Karno was standing over her. Somehow he’d swept her legs out from under her and dropped her right into the dirt. Rada hadn’t even seen him move. She’d never thought something ox-sized could be that fast. “If you’re a pleasure woman, I’m the presiding judge.” Karno bent over and ran his rough hands through her clothing. For a moment she thought he was going to assault her, but he’d only been searching her, and removed her knife and the pouch that held her replacement glasses. While he inspected the items, he lowered his hammer and let it rest on her sternum. Even with most of the weight still being taken by his arm, it felt like it could crush her flat.
“Expensive knife, pretty but hardly optimized for killing.” He sniffed the blade. “Not poisoned. If you’re an assassin, you’re remarkably bad at it. Who are you really? And don’t waste my time lying. My arm is getting tired.” He let a little more of the hammer’s weight rest on her.
She hurried and pulled down her scarf, revealing her whole face, not that it mattered since he didn’t strike her as a library regular. “Senior Archivist Radamantha Nems dar Harban of the Central Library.” Getting hit with a hammer was certainly not how the romance story had turned out. “I really do need to speak to Devedas. It’s a matter of life and death.”
“That should be obvious.” The young Protectors had witnessed Karno toss her down had run over and formed a circle around them. Though they were only armed with practice swords, they all looked more than capable of beating her to death with them. “Fetch the Lord Protector,” Karno ordered one of them. That boy took off at a sprint.
Karno looked into the pouch, saw the expensive spectacles inside, removed them and let the pouch fall. There was something else very valuable in that pouch, but Rada managed not to audibly gasp when it struck the dirt. Karno held the glasses up to his eyes.
“Be careful with those. I need them to see!”
“I know what they are.” Karno frowned as the world doubtlessly turned blurry for him. Then he looked down at her. “Soft. The ink-stained finger tips of a scribe, the skin of someone who never sees the light of day, and a mark on the bridge of your nose where you usually wear these things, more likely an archivist than an assassin, and certainly more firster than some low-status worker unlucky enough to be born too pretty. I believe you’re telling the truth this time.” Then he lifted the hammer off of her. Surprisingly he extended one hand to help her up. She took his hand. It was hard enough to crush every delicate bone in her hand, but somehow remarkably gentle. He hoisted her right to her feet. “I don’t normally shove down government officials, but occasionally our Order receives unwanted guests, witches, blasphemous creations, demonic hybrids, that sort of thing. You have my sincere apologies, my lady.”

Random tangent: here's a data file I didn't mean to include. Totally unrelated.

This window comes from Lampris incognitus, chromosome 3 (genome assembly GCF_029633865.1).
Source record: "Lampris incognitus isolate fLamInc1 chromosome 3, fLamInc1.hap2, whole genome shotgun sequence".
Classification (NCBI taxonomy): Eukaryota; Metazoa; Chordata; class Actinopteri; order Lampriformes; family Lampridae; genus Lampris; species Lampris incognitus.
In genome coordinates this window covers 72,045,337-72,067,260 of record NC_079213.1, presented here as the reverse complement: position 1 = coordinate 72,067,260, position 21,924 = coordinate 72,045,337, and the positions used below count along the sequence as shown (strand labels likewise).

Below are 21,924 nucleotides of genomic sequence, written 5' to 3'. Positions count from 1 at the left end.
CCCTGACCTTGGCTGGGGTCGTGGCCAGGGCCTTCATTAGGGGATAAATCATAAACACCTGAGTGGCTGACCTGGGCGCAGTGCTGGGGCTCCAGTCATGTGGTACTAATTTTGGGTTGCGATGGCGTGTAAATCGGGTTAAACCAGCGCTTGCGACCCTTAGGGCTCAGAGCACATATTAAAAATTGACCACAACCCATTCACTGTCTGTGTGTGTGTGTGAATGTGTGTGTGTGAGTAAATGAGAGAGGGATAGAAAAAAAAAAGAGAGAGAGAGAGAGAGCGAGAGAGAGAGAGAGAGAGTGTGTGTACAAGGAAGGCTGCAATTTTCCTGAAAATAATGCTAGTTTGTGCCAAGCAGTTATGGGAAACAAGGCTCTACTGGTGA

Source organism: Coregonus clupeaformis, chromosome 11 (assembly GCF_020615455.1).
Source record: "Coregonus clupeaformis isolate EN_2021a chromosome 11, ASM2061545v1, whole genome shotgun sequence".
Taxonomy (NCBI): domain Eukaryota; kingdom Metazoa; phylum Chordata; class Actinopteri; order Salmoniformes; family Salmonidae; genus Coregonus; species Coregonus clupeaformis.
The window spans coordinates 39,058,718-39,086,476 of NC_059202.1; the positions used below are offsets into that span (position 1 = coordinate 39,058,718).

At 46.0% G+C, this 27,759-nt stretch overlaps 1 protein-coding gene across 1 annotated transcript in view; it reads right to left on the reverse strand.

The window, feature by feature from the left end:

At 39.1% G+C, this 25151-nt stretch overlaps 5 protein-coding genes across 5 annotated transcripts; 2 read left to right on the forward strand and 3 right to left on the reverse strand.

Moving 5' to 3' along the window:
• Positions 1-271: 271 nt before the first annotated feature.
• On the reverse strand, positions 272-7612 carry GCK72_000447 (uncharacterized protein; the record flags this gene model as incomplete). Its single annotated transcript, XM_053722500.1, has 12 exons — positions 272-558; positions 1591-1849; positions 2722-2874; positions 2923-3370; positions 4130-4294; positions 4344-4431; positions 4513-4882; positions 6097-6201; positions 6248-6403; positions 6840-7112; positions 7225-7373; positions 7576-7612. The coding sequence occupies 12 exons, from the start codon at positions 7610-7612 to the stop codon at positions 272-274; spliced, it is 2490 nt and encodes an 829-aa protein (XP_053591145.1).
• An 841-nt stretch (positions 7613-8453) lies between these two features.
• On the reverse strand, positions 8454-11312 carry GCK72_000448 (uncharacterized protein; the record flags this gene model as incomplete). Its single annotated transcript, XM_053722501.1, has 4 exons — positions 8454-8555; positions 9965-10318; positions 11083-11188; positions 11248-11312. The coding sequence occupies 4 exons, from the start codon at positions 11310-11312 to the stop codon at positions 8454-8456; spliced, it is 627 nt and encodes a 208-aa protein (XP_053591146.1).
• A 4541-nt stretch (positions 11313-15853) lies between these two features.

Daksha’s expensive dress was torn. She’d never hear the end of it. “I can’t imagine any of Devedas’ many other secret female guests are greeted in such a terrible manner.”
Curious, Karno tilted his head to the side. “What secret female guests?”
And that’s what Rada got for listening to the gossip of junior librarians.
* * *
Now this was just embarrassing.
“In a way, I’m flattered that you’d believe such rumors about me, but I’m not in the habit of doing things that could cause my Order to be blackmailed, especially in this hive of stinging insects. I swear all these fools do is try to blackmail each other. It’s like the favored sport in the Capitol.” Lord Protector Devedas sat across the table from Rada in the small study. Servants had brought in refreshments and then left the two alone so they could speak privately. “No offense intended if there are any politicians you’re overly fond of.”
The list of people Rada actually liked was a very short one. “No offense has been given.” It felt odd to give such a formal answer.
“Other than that, and the part where you tried to lie to Blunt Karno, a man who can sense lies like a soaring eagle can spot rabbits, your plan showed initiative. Well done, Senior Archivist Radamantha.”
“Thank you.” He was only humoring her, but she’d take the compliment. Even though she’d seen him outraged in the Chamber of Argument, and he’d been furious enough to duel then and perfectly polite now, Rada couldn’t help but be intimidated by this man. There was just something about him that told her this was the most dangerous individual she’d ever met, and that included the Inquisition wizard who’d threatened her. That danger made him a lot more interesting than the scribes she normally associated with. “Please, call me Rada.”